Funding

The authors received no external funding.

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Authors

Contributions

HHK collected the clinical information about the case. HHK and AH drafted the manuscript with input/modifications from references. All authors read and approved the final manuscript.

Corresponding author

Correspondence to Hiba Hasan Khaddour.

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Ethics approval and consent to participate

Study procedures were reviewed and approved by the ethical committee of the Medical Services Institute – Tishreen Hospital, Damascus, Syria Review Board. Written informed consent was obtained before the patient’s participation.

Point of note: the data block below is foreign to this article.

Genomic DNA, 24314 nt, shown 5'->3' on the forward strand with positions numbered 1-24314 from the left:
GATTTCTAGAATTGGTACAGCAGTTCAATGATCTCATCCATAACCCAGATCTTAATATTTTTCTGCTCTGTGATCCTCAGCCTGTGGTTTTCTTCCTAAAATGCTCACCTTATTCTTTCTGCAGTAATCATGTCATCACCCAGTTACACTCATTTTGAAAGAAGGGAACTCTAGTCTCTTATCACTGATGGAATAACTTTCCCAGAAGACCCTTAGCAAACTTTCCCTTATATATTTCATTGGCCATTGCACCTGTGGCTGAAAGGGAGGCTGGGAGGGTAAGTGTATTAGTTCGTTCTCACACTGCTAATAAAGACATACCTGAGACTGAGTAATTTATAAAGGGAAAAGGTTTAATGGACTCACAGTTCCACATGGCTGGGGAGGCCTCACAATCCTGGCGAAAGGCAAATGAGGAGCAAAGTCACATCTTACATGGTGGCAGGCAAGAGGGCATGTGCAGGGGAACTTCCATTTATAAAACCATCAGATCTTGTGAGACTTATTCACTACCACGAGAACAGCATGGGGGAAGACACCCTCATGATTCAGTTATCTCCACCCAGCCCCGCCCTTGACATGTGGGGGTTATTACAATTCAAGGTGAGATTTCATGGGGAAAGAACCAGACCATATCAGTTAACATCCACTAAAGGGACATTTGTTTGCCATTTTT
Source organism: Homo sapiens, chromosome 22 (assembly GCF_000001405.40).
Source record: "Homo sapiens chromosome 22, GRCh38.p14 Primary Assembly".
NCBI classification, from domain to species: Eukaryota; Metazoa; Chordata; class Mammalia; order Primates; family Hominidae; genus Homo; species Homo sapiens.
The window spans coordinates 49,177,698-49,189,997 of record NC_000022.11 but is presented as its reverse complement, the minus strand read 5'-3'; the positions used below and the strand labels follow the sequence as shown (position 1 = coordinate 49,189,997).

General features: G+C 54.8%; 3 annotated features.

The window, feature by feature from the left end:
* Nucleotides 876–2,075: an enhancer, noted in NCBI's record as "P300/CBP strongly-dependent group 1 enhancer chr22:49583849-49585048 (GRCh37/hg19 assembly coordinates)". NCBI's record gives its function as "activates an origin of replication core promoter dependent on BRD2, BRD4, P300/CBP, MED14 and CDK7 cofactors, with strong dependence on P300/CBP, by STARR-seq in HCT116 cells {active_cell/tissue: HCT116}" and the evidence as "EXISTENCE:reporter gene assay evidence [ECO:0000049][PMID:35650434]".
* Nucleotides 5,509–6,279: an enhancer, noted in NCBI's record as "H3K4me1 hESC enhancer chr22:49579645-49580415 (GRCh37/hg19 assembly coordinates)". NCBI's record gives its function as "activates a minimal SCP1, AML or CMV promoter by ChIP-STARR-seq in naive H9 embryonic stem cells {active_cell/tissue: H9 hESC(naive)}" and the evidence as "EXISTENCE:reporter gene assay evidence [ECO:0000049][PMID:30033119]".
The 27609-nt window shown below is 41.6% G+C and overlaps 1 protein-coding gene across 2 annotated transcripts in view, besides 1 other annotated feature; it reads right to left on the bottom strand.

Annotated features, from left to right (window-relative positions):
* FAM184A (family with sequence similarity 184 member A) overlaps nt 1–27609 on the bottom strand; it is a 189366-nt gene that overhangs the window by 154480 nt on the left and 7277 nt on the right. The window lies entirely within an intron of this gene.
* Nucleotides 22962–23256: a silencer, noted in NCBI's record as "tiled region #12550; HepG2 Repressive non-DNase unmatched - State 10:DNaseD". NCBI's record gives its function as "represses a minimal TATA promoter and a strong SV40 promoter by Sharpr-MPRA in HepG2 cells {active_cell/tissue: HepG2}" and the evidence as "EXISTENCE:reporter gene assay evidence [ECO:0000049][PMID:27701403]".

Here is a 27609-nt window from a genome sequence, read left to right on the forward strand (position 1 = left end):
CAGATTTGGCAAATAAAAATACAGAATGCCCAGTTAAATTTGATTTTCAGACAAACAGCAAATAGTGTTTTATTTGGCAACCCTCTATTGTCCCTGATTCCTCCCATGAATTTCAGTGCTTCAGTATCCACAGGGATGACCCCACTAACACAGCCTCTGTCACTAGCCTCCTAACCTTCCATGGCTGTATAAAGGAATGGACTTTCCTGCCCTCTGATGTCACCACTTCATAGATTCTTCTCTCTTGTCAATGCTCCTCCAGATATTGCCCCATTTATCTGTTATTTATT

Consent for publication

Written informed consent was obtained from the patient’s mother for publication of this case report and any accompanying images. A copy of the written consent is available for review by the Editor-in-Chief of this journal.

Competing interests

The authors declare that they have no competing interests.

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Khaddour, H.H., Zaher, D., Kassem, T. et al. Aggressive refractory pemphigus vulgaris that responded to plasmapheresis: a case report. J Med Case Reports 14, 109 (2020). https://doi.org/10.1186/s13256-020-02421-w

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Keywords

  • Refractory pemphigus vulgaris
  • Therapeutic plasma exchange
  • Plasmapheresis
  • Case report